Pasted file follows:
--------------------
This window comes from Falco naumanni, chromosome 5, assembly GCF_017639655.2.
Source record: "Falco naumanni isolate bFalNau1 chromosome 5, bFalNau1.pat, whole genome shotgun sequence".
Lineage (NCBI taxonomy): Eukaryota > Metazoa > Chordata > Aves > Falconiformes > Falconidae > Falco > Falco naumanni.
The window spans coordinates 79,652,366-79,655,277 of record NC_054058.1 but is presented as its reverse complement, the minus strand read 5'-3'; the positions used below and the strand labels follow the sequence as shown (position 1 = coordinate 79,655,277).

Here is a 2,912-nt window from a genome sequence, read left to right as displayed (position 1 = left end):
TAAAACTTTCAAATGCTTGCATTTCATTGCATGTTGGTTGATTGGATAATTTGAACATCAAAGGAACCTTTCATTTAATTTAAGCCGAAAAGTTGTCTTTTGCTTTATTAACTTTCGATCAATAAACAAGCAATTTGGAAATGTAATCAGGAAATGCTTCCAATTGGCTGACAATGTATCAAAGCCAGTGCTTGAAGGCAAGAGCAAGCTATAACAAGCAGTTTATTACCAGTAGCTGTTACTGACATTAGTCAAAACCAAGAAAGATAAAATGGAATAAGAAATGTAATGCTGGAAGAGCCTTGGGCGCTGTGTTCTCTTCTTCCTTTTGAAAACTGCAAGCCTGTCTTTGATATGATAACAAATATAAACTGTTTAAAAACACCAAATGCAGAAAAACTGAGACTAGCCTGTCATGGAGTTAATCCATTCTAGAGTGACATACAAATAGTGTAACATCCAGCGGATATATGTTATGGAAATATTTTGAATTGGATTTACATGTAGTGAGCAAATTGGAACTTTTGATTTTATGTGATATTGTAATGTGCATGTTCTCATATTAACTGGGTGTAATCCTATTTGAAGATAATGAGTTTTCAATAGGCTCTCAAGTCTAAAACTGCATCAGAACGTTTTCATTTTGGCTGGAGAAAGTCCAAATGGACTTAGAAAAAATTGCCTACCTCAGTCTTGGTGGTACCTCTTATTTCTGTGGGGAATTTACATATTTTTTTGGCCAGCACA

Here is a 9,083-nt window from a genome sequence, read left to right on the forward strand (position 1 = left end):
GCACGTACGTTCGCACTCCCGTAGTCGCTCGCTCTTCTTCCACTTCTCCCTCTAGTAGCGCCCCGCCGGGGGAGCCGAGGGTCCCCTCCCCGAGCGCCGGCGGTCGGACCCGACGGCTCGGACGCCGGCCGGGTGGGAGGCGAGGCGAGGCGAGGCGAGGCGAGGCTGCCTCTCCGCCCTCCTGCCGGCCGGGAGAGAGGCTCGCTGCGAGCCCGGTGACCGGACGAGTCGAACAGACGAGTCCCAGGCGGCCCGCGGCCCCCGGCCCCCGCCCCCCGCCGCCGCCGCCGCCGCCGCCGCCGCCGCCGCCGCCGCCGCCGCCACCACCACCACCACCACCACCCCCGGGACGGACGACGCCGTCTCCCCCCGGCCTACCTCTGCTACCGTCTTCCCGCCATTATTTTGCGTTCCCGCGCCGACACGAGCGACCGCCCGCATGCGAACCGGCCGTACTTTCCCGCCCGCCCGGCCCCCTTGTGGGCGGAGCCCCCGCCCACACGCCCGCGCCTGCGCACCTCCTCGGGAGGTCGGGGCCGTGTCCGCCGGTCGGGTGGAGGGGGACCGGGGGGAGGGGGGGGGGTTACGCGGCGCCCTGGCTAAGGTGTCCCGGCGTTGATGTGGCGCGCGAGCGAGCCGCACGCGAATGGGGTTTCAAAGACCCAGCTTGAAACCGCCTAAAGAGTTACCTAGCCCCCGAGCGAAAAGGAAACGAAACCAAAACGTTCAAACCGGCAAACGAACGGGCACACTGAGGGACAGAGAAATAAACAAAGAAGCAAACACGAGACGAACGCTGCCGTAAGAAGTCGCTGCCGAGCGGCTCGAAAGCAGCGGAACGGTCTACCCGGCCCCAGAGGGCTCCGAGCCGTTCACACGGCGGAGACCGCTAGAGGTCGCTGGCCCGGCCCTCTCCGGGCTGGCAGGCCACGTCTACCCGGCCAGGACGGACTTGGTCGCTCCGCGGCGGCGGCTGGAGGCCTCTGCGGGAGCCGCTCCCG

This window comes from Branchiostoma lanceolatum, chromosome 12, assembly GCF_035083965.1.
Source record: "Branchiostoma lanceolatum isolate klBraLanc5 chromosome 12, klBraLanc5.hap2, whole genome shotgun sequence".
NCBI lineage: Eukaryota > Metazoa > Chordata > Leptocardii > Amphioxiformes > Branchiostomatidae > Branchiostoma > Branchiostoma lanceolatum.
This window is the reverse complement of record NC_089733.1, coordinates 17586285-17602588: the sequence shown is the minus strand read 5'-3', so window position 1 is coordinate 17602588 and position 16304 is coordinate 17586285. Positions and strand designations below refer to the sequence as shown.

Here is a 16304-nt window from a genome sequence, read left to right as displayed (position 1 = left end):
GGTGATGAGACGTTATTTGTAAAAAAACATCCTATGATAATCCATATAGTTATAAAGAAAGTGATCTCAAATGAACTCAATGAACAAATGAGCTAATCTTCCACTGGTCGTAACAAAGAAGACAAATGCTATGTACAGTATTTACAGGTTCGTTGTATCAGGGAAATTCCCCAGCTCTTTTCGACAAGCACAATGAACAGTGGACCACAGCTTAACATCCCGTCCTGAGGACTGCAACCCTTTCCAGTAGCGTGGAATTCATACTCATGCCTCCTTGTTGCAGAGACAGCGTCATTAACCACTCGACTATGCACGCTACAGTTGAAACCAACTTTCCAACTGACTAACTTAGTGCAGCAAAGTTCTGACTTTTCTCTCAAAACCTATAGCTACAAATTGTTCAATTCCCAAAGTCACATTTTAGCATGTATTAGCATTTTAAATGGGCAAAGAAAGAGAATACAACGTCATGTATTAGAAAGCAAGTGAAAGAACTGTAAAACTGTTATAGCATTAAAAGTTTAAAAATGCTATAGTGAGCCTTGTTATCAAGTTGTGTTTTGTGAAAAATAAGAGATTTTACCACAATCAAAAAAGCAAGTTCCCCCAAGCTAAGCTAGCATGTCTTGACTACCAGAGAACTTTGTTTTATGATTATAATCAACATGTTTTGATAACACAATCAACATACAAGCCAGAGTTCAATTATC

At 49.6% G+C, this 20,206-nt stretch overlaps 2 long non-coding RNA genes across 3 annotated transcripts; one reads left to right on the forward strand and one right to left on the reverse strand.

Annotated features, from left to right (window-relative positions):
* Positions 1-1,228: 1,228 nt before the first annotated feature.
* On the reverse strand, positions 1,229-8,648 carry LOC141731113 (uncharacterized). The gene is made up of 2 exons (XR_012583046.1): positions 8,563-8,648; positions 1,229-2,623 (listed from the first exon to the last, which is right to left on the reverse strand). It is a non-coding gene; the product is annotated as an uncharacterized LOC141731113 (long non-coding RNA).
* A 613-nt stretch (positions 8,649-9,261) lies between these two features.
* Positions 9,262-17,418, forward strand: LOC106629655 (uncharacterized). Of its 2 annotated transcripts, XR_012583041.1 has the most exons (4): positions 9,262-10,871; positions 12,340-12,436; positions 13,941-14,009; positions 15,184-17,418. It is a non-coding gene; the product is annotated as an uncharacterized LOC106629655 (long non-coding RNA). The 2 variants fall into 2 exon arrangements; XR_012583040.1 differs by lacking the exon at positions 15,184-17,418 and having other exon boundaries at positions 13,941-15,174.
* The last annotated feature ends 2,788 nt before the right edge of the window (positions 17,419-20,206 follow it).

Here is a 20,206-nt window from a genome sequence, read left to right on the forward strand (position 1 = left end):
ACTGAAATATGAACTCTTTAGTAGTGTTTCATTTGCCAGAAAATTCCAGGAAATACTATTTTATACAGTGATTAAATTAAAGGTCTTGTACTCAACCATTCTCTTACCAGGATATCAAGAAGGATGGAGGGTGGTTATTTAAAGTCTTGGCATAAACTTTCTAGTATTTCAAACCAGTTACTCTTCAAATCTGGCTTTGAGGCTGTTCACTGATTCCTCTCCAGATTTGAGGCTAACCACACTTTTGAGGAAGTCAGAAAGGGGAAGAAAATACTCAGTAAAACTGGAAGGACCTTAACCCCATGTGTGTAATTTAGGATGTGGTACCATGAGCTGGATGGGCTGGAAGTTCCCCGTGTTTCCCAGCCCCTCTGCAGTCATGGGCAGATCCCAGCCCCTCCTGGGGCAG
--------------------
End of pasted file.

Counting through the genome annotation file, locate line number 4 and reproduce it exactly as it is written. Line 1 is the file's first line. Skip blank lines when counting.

The window spans coordinates 79,652,366-79,655,277 of record NC_054058.1 but is presented as its reverse complement, the minus strand read 5'-3'; the positions used below and the strand labels follow the sequence as shown (position 1 = coordinate 79,655,277).